The Red Badge of Courage | Study Guide

Stephen Crane

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The Red Badge of Courage | Chapter 11 | Summary



Henry realizes the sound of the battle is getting closer. He is pleased to see the fearful troops retreating and believes this justifies his own running away. Henry quickly becomes demoralized again when he sees a column of infantry pushing forward toward the battle; he feels these soldiers are "chosen beings" and that "he could never be like them." Henry wishes to change places with one of them, to engage in battle; he envisions himself leading the charge, "a blue, determined figure standing before a crimson and steel assault, getting calmly killed on a high place before the eyes of all. He thought of the magnificent pathos of his dead body."

Once again Henry romanticizes war, despite having experienced only one battle. Momentarily uplifted, Henry decides to join the fight; however, his doubts come quickly back, and he worries about what his comrades will say when he returns to his regiment. The fire goes out of him as he decides not to join this battle; he feels he will never be a hero, but a "mothlike quality" keeps him near the battle in order to watch it. Henry engages in a psychological battle, pitting his justifications for fleeing against the expectations of his fellow soldiers and the public.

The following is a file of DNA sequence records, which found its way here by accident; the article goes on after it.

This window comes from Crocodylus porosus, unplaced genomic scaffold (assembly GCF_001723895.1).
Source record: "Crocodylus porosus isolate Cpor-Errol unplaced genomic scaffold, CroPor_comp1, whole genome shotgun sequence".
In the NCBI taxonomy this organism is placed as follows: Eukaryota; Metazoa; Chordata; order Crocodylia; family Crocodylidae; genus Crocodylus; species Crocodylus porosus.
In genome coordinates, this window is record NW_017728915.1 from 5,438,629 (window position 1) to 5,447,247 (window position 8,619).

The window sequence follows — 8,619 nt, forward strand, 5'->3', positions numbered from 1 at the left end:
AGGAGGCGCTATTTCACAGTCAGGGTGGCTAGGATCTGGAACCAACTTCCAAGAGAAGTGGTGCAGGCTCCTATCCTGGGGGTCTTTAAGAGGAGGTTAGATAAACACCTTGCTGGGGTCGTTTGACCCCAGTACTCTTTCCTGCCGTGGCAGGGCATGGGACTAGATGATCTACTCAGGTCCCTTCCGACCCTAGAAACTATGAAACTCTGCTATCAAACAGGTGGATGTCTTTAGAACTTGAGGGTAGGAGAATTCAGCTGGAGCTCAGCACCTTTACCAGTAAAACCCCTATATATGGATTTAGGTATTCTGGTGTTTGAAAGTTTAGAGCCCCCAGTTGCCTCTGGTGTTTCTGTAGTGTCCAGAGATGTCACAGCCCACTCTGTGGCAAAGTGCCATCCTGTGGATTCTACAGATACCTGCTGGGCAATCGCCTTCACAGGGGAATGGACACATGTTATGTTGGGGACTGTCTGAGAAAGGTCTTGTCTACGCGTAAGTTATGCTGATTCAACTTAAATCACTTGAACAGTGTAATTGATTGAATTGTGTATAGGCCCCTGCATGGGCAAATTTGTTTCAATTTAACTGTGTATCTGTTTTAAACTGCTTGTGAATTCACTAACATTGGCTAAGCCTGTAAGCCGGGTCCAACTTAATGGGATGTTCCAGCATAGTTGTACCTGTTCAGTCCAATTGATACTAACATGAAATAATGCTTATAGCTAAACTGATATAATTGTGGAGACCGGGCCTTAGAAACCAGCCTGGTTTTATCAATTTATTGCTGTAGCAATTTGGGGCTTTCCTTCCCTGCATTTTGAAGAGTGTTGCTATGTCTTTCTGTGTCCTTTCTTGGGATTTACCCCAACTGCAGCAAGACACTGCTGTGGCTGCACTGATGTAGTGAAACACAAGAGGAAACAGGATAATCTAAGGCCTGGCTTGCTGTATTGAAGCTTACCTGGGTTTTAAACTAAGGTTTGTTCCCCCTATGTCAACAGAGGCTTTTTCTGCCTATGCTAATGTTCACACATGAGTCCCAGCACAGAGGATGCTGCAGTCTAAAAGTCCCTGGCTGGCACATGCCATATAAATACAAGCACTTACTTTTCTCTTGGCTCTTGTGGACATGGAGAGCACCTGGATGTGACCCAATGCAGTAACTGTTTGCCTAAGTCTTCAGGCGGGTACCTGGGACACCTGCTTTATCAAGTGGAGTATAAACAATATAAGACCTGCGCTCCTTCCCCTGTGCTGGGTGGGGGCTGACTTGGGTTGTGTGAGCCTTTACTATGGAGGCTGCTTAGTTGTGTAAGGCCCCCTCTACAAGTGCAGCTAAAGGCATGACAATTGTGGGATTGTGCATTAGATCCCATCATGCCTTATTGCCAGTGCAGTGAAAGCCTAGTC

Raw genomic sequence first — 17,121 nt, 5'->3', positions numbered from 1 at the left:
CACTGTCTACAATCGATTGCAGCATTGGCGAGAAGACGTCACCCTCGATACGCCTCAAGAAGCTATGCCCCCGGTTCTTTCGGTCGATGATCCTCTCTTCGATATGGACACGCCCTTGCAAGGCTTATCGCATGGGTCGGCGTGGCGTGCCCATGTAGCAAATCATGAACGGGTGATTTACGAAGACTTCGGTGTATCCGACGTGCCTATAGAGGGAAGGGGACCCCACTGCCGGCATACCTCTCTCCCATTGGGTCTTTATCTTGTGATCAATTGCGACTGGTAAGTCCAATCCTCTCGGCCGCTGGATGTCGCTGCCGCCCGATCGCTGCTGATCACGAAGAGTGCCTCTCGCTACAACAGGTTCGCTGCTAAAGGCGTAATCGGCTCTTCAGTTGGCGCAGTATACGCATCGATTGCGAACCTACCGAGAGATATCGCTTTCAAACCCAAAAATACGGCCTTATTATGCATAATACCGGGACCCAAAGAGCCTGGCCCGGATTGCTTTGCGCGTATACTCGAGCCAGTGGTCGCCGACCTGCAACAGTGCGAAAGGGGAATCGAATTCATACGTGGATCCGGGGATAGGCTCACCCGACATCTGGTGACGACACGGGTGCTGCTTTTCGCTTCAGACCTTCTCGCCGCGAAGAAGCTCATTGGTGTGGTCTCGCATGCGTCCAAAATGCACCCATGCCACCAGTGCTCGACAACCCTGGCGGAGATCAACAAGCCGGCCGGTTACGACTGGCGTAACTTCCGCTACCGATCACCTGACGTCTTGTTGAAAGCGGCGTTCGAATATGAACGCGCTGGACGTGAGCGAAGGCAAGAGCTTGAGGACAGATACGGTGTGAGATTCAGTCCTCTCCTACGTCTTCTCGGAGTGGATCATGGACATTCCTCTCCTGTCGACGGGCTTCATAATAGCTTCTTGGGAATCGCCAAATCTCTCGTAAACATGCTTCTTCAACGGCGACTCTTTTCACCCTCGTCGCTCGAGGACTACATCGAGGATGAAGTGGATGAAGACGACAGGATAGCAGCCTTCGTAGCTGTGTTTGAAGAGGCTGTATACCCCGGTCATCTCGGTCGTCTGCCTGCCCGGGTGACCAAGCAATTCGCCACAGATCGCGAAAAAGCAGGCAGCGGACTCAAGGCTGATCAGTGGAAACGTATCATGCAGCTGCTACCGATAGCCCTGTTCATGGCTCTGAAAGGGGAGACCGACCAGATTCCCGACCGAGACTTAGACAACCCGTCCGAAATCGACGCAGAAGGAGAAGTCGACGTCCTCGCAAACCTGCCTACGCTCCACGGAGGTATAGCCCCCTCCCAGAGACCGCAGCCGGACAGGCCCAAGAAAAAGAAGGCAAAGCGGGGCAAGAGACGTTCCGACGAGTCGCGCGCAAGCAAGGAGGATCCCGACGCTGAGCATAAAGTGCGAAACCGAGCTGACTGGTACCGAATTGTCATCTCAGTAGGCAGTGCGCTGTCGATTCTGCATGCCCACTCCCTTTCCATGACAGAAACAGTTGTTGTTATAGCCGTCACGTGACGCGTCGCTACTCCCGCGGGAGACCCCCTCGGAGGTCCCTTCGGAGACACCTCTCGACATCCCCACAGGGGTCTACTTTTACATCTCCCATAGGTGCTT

The internal psychological battle continues in Henry as he vacillates between heroically entering battle and fleeing to save his live. The Homeric ideals of battle that Henry read about as a schoolboy return to the forefront of his thoughts, again emphasizing his youth, immaturity, and naiveté. Religious imagery elevates Henry's romantic notions of battle. The soldiers are "chosen," and like an avenging angel in blue, Henry imagines his own heroism and sacrifice. Yet, in reality, he is drawn only to watch the fighting from a safe distance, "mothlike," indicating a kind of spiritual death in his cowardice.

Henry engages in yet another psychological battle: he feels he is a seer for fleeing early in the battle and wishes for a loss on his side so he can join the others who fled. He desires a "moral vindication" of his actions, but then counters his argument that the troops were trained to win; he feels he will not be able to live with himself and fears the jeers of his comrades and the derision of the people at home.

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